In a short film for Vs. Magazine, actress/model Clémence Poésy, clad in G-Star jeans and shirt, sits, stalks and sashays around her London hotel room, practicing these lines from a script: "Do I remember you? Of course I do. Do you remember me?"
The film's simple setup, line repetition and Poésy's considerable charm make the experience, well, memorable to say the least. Its playful, mildly angsty exploration of our celebrity-and-fashion-driven culture jibes with Vs.'s previous content efforts. These include films in which Kirsten Dunst posed for selfies with social-media-obsessed fans, and newly-dumped Dave Franco "deconstructed" his car.
"A fashion short film is a tricky format," Jakob F.S., Vs. editor-in-chief and creative director, who helped to develop the film, tells Adweek. "On one hand, we are luckily past the days where we photographers/directors could get away with adding slo-mo effects and a catchy tune to behind-the-scenes footage and call it a 'film.' On the other hand, the two- to three-minute format isn't suited for longer narratives with more than a few lines of dialogue. For me and for Vs., our approach is creating a mini-narrative with a somewhat humorous twist or surprise element, as well as showing a different side to a well-known actress or celebrity."
Vs. sought to subvert Poésy's mystique as an "enigmatic and slightly reserved French actress," F.S. says, giving the audience "a peek into the private life of the actress, where she is seemingly caught off guard—even if we never know if this is real or not. But it could be. And that adds a meta-fictional element to the story and shows us that Clémence possesses a self-aware irony that is rare for an actress like her. And very fun to watch."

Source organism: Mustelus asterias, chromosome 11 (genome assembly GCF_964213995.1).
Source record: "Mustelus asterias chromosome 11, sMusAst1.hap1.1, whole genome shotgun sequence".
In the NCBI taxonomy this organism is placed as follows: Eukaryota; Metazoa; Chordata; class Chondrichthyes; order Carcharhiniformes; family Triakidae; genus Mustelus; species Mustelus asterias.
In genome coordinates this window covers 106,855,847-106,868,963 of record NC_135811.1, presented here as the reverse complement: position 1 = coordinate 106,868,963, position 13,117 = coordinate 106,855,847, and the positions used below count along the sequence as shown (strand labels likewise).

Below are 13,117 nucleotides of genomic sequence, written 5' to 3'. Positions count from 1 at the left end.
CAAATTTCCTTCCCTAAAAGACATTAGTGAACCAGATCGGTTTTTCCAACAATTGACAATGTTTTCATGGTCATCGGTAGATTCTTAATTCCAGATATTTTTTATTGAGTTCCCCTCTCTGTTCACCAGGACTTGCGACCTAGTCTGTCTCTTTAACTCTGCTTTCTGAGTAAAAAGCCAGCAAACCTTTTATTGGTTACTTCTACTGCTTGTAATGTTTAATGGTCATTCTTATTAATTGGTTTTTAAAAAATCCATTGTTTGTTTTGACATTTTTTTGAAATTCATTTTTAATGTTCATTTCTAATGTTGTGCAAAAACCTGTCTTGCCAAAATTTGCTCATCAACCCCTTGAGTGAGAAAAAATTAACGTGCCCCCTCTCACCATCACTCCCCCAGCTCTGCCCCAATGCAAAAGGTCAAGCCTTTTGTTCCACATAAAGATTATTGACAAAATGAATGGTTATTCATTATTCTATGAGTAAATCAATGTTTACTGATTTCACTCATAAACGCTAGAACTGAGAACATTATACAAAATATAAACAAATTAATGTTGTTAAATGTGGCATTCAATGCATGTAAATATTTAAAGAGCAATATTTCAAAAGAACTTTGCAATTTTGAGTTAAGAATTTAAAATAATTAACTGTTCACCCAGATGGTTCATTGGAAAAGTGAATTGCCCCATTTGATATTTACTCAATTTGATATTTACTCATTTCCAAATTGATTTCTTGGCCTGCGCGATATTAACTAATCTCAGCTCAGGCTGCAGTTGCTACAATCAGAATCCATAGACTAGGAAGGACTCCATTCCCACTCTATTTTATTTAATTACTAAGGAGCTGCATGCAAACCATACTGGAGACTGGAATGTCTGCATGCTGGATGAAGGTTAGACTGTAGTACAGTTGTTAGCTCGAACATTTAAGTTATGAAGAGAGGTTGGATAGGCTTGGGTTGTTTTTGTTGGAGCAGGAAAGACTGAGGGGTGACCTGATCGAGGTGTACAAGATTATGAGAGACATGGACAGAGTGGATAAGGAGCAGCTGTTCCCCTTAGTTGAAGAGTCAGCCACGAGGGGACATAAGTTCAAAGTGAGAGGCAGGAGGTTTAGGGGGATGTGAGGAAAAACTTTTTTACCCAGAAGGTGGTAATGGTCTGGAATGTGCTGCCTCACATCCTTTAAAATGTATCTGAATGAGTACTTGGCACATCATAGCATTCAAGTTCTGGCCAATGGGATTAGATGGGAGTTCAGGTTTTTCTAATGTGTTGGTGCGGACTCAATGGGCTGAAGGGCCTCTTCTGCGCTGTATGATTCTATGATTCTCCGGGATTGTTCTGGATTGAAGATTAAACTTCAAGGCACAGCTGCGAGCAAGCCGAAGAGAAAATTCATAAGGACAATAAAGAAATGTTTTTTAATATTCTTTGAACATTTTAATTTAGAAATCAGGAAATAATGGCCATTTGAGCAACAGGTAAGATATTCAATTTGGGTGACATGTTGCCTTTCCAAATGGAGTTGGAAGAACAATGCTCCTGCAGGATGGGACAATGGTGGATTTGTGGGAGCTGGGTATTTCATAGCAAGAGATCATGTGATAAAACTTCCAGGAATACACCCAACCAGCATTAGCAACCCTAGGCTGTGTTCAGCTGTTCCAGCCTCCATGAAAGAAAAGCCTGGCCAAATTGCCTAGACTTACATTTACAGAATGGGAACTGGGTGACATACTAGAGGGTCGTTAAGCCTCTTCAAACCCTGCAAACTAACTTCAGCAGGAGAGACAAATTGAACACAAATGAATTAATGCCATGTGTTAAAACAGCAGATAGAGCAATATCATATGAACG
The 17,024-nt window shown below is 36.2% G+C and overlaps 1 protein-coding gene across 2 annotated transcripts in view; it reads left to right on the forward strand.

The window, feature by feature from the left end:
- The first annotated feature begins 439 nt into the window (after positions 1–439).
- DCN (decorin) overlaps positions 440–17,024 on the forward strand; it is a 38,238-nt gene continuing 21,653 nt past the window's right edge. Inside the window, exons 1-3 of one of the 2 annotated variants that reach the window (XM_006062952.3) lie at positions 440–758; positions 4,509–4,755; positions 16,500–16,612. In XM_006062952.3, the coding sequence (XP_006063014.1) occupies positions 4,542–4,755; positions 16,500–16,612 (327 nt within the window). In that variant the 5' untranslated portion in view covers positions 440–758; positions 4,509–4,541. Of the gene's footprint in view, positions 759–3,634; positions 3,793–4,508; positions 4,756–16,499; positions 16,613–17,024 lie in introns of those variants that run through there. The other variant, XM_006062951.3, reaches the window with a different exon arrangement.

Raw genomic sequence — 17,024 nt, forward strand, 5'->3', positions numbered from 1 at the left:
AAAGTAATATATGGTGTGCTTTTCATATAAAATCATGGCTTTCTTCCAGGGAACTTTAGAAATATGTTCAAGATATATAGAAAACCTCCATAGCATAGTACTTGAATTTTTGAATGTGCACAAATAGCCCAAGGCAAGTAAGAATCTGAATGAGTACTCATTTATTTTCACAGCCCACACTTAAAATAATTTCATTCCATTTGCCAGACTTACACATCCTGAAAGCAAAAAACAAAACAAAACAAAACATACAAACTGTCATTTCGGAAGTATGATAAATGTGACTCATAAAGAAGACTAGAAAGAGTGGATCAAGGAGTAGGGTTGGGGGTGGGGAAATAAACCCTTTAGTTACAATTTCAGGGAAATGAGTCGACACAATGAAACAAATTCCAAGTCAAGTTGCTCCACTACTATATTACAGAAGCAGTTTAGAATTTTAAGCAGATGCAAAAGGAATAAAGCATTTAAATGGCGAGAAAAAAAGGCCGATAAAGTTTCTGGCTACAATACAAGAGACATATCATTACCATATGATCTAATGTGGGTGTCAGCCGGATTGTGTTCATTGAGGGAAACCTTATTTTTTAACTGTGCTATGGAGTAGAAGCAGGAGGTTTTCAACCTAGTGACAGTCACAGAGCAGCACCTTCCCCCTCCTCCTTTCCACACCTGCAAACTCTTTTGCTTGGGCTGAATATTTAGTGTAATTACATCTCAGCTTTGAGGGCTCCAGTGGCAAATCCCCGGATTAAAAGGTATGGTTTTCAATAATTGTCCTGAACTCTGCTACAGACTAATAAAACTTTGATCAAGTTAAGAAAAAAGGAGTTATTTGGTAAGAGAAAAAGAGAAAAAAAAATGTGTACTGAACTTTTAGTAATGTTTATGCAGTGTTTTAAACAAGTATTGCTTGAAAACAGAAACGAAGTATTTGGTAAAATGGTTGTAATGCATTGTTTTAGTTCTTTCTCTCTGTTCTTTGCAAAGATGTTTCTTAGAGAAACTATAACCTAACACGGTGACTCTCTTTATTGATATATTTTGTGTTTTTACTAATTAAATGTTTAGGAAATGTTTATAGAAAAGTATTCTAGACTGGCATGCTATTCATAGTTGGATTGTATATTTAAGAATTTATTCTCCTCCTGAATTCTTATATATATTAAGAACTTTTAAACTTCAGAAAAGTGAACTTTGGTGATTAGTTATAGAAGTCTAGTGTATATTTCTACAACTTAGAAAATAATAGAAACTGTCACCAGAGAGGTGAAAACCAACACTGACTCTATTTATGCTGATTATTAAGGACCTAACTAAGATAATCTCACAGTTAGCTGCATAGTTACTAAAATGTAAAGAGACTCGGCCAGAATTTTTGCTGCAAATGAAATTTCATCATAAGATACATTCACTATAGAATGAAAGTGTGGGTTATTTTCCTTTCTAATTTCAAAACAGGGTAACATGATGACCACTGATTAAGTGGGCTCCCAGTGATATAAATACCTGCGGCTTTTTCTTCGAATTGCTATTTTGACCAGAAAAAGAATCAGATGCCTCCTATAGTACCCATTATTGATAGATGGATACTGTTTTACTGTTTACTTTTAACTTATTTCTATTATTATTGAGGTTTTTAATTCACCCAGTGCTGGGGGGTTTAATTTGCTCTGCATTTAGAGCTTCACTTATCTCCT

Like earlier entries in the Vs. series, the film seems to say something insightful without really saying much at all. This approach allows viewers to overlay the images with their ideas and draw their own unique conclusions. It also provides a creative depth and dimension sorely lacking from most branded content.
"The concept," F.S. says, "was to first make the viewer believe that he or she was watching a scene from a feature film, then contrast this with a very down-to-earth reality, showing an intimate side of someone we normally only see on the big screen, on a red carpet or in a fashion campaign."
The upscale but homey environs of The Milestone Hotel in London provided the ideal mise en scène, helping the filmmakers bypass clichés of the style category and present their subject in a naturalistic scenario that F.S. says is "quite anti-fashion, and feels more like a short film."